Bronglais Hospital has welcomed a new Consultant Colorectal Surgeon

Published

on

Mr Simone Sebastiani

A NEW consultant colorectal surgeon has been welcomed into a new post at Bronglais Hospital, Aberystwyth, meaning that patients will no longer have to travel long distances to receive operations.

After seeing a job advert for his posting early on in 2020, Mr Sebastiani came to visit the hospital and later joined Hywel Dda University Health Board in January 2021 as part of the clinical team at the Ceredigion hospital.

Mr Sebastiani said: “I was really impressed with the quality of all of the professionals working in Bronglais Hospital. Also, after hearing that the patients had to travel for over an hour in order to have their cancer operations, I felt that I could help them to receive colorectal service locally.”

Maria Battle, Chair at Hywel Dda Health Board said: “It is our pleasure to welcome Mr Sebastiani to the Team at Bronglais. We are delighted he has joined us. This is a big step forward for services in Mid Wales. We are fortunate to have such a strong team and Mr Sebastiani will contribute to providing a more comprehensive and united service.”

Originally from Rome, Italy, Mr Sebastiani studied medicine at the University of La Sapienza in the city where he graduated with full marks in 2008. He then started his surgical training in Rome, rotating between a university and rural hospital.

Through the Italian training programme, which allowed a trainee to spend 18 months abroad, Mr Sebastiani spent six months in Belgium working in one of the biggest centres in Europe for laparoscopic liver resection and liver transplant. In moving to the UK for his final year in training and qualifying in 2015, he became a middle grade in colorectal surgery in Luton and more recently in 2019 he moved to Plymouth for a fellowship in laparoscopic colorectal surgery where he worked as a locum consultant.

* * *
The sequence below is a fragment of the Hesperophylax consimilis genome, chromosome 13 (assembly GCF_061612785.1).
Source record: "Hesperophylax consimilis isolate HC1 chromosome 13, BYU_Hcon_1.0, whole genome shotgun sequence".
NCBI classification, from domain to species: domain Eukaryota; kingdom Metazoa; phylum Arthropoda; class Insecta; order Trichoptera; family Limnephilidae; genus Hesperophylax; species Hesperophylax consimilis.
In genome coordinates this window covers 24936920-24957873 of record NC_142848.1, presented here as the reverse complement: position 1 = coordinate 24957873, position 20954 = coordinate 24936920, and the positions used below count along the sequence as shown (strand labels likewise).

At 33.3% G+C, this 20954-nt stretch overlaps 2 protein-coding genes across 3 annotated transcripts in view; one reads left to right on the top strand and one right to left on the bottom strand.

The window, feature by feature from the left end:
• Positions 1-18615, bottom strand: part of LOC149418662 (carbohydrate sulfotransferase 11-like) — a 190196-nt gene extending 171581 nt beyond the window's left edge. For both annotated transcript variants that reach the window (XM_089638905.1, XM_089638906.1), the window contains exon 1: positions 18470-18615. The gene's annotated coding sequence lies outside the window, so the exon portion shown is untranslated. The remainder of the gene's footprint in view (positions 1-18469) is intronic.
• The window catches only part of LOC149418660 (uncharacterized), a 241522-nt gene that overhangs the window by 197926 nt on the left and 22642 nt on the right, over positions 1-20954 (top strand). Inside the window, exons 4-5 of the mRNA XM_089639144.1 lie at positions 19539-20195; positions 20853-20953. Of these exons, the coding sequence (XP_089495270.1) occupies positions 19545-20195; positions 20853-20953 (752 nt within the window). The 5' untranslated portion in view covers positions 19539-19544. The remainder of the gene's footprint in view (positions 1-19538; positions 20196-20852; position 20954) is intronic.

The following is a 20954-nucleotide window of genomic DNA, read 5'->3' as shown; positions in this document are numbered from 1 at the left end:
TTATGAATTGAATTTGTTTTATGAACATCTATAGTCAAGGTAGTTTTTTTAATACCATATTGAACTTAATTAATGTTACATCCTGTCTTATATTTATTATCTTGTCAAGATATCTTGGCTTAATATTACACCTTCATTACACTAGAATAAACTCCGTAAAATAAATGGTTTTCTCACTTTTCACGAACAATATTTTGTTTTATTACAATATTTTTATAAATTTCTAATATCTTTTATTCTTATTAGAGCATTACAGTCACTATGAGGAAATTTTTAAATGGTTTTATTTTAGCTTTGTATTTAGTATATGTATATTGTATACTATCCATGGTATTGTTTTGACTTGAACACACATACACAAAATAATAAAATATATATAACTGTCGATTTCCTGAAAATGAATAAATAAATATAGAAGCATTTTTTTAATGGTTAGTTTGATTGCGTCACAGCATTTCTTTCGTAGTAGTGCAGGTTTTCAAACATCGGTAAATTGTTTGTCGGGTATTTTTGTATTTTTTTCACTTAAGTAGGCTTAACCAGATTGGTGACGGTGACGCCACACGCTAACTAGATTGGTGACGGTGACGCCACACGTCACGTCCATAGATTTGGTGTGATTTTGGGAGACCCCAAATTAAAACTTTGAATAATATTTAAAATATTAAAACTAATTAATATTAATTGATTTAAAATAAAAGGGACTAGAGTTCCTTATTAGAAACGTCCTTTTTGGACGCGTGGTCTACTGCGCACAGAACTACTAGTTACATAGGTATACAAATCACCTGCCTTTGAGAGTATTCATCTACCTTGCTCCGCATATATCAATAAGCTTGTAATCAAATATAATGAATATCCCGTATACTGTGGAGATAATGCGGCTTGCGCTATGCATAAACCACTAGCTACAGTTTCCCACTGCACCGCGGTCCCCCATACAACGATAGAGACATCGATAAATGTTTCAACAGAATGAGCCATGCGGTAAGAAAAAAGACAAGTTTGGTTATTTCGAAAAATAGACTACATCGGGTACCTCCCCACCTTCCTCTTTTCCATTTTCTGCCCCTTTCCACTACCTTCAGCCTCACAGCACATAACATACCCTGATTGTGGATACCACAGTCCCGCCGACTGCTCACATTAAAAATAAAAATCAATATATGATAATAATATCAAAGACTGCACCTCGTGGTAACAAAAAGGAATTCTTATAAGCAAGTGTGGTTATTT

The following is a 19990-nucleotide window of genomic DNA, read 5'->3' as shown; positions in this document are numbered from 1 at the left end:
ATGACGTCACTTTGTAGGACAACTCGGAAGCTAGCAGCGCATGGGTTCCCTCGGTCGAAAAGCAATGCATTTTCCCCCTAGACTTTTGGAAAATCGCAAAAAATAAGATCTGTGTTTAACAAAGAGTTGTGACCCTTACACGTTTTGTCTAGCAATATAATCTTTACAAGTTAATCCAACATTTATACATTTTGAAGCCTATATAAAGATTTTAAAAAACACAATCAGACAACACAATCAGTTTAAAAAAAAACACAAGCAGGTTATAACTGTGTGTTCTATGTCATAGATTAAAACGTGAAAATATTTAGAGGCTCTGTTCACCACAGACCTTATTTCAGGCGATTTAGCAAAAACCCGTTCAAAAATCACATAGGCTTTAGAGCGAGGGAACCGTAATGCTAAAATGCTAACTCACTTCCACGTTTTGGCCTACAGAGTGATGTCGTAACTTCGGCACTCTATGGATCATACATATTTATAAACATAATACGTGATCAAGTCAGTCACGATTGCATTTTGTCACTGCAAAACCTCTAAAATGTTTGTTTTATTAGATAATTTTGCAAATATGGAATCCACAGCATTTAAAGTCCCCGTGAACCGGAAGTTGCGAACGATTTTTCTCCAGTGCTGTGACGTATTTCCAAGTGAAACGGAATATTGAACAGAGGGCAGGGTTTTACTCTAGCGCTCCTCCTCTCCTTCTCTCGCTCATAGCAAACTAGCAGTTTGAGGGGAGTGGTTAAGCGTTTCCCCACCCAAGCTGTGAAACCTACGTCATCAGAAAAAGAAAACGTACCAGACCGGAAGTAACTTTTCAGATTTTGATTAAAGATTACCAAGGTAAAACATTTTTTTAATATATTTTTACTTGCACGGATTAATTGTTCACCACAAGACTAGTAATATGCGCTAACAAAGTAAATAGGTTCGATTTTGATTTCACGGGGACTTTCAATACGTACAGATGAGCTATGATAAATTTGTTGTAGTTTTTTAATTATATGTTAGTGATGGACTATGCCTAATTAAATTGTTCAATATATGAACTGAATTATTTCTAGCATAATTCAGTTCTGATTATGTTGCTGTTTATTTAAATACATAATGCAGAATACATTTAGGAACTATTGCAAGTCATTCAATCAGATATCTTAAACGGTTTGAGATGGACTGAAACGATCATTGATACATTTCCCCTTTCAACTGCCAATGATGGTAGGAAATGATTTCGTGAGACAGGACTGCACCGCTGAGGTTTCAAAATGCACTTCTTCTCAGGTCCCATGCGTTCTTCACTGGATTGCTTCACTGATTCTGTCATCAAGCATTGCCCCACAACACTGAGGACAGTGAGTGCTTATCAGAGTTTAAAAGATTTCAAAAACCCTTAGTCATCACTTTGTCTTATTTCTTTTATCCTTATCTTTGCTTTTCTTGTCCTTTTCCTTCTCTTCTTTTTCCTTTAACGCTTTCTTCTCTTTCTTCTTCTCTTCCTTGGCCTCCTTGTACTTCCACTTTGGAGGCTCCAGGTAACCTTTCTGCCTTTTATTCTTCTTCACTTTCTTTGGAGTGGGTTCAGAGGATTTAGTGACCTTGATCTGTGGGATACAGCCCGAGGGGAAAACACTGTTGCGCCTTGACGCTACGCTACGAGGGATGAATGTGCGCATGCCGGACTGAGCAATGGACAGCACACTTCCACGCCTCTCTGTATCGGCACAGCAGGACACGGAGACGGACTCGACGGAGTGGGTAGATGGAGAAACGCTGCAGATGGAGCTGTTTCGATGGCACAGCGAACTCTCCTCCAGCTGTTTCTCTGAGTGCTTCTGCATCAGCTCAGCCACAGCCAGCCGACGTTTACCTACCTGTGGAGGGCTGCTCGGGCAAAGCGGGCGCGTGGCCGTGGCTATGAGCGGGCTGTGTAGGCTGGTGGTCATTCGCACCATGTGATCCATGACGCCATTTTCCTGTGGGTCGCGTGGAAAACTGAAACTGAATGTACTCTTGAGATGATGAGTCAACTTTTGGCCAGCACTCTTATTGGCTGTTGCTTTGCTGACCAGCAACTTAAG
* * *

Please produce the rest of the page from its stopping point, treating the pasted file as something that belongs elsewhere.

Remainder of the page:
“I liked the idea of helping to reinstate the service and I believe there is incredible potential for development here at Bronglais, and I wanted to be part of it.”

Mr Sebastiani moved to Ceredigion county in December 2020 with his wife, also from Rome, who is a nurse also working at Bronglais Hospital.

“We like it here. It is small and quiet, but in a nice way. There is the sea and the mountains, so plenty of things to do and places to go.”

Philip Kloer, Medical Director and Deputy CEO at Hywel Dda Health Board said: “We are delighted to welcome Mr Sebastiani here at Bronglais. We have first class facilities at Bronglais Hospital which are improving all the time and Mr Sebastiani’s knowledge and experience will help us to continue strengthening our acute surgical service for our patients at the hospital.”

For regular updates and roles which may interest you or someone you know, follow the University Health Board: on Facebook and Twitter @HywelDdaJobs and on LinkedIn at: www.linkedin.com/company/hywel-dda-university-health-board, or by visiting: https://hduhb.nhs.wales/jobs/working-for-us/

Continue Reading

Popular This Week